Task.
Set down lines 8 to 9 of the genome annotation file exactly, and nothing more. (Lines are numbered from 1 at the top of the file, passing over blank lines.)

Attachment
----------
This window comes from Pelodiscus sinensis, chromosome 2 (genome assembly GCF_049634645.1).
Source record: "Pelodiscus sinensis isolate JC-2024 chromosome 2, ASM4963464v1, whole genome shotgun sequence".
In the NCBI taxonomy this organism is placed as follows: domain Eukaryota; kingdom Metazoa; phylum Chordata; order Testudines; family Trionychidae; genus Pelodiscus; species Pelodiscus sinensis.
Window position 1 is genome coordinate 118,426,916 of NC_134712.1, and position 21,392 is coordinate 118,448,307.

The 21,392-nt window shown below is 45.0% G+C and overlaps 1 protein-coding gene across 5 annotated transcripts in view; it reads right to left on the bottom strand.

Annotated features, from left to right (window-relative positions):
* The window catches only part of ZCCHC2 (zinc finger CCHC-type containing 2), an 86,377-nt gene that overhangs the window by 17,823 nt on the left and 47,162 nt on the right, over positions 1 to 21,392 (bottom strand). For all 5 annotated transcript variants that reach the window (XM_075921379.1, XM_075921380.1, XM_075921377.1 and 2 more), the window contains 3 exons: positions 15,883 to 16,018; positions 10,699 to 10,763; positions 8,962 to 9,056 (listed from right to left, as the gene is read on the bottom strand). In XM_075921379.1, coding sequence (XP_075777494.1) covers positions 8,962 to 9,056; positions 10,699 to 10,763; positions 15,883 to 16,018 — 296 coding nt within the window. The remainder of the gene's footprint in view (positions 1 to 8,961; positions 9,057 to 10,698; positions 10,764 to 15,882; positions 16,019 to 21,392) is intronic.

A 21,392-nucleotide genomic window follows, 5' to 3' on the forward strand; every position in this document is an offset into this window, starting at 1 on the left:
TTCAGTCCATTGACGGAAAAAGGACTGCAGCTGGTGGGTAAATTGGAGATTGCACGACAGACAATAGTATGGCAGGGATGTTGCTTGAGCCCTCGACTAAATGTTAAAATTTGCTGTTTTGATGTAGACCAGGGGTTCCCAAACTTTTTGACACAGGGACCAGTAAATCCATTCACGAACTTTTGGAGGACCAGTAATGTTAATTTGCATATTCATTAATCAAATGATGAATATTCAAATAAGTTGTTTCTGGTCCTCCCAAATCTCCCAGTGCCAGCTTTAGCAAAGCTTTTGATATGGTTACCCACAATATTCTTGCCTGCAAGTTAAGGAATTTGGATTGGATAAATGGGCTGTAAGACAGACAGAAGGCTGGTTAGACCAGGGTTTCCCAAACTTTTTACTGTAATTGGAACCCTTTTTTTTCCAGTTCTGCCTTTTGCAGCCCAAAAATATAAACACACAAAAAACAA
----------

A 21,392-nucleotide genomic window follows, 5' to 3' on the forward strand; every position in this document is an offset into this window, starting at 1 on the left:
TTCAGTCCATTGACGGAAAAAGGACTGCAGCTGGTGGGTAAATTGGAGATTGCACGACAGACAATAGTATGGCAGGGATGTTGCTTGAGCCCTCGACTAAATGTTAAAATTTGCTGTTTTGATGTAGACCAGGGGTTCCCAAACTTTTTGACACAGGGACCAGTAAATCCATTCACGAACTTTTGGAGGACCAGTAATGTTAATTTGCATATTCATTAATCAAATGATGAATATTCAAATAAGTTGTTTCTGGTCCTCCCAAATCTCCCAGTGCCAGCTTTAGCAAAGCTTTTGATATGGTTACCCACAATATTCTTGCCTGCAAGTTAAGGAATTTGGATTGGATAAATGGGCTGTAAGACAGACAGAAGGCTGGTTAGACCAGGGTTTCCCAAACTTTTTACTGTAATTGGAACCCTTTTTTTTCCAGTTCTGCCTTTTGCAGCCCAAAAATATAAACACACAAAAAACAA